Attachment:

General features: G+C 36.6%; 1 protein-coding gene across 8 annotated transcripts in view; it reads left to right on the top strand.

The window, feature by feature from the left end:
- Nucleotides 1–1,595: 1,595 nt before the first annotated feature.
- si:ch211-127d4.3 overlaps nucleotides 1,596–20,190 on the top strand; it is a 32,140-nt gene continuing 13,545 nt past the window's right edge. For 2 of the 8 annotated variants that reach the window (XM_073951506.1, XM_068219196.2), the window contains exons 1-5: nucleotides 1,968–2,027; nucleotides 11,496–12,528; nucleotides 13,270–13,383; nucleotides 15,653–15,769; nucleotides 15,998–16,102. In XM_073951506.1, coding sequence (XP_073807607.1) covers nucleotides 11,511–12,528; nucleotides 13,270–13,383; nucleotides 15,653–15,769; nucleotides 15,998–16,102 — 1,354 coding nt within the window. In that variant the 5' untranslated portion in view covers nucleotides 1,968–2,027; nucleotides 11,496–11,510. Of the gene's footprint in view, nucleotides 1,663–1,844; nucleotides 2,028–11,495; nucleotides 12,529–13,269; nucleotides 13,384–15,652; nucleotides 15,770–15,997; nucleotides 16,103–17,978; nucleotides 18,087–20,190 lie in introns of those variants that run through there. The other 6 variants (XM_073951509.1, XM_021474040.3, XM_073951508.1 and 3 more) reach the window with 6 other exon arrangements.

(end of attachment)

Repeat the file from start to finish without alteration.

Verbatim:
General features: G+C 36.6%; 1 protein-coding gene across 8 annotated transcripts in view; it reads left to right on the top strand.

The window, feature by feature from the left end:
- Nucleotides 1–1,595: 1,595 nt before the first annotated feature.
- si:ch211-127d4.3 overlaps nucleotides 1,596–20,190 on the top strand; it is a 32,140-nt gene continuing 13,545 nt past the window's right edge. For 2 of the 8 annotated variants that reach the window (XM_073951506.1, XM_068219196.2), the window contains exons 1-5: nucleotides 1,968–2,027; nucleotides 11,496–12,528; nucleotides 13,270–13,383; nucleotides 15,653–15,769; nucleotides 15,998–16,102. In XM_073951506.1, coding sequence (XP_073807607.1) covers nucleotides 11,511–12,528; nucleotides 13,270–13,383; nucleotides 15,653–15,769; nucleotides 15,998–16,102 — 1,354 coding nt within the window. In that variant the 5' untranslated portion in view covers nucleotides 1,968–2,027; nucleotides 11,496–11,510. Of the gene's footprint in view, nucleotides 1,663–1,844; nucleotides 2,028–11,495; nucleotides 12,529–13,269; nucleotides 13,384–15,652; nucleotides 15,770–15,997; nucleotides 16,103–17,978; nucleotides 18,087–20,190 lie in introns of those variants that run through there. The other 6 variants (XM_073951509.1, XM_021474040.3, XM_073951508.1 and 3 more) reach the window with 6 other exon arrangements.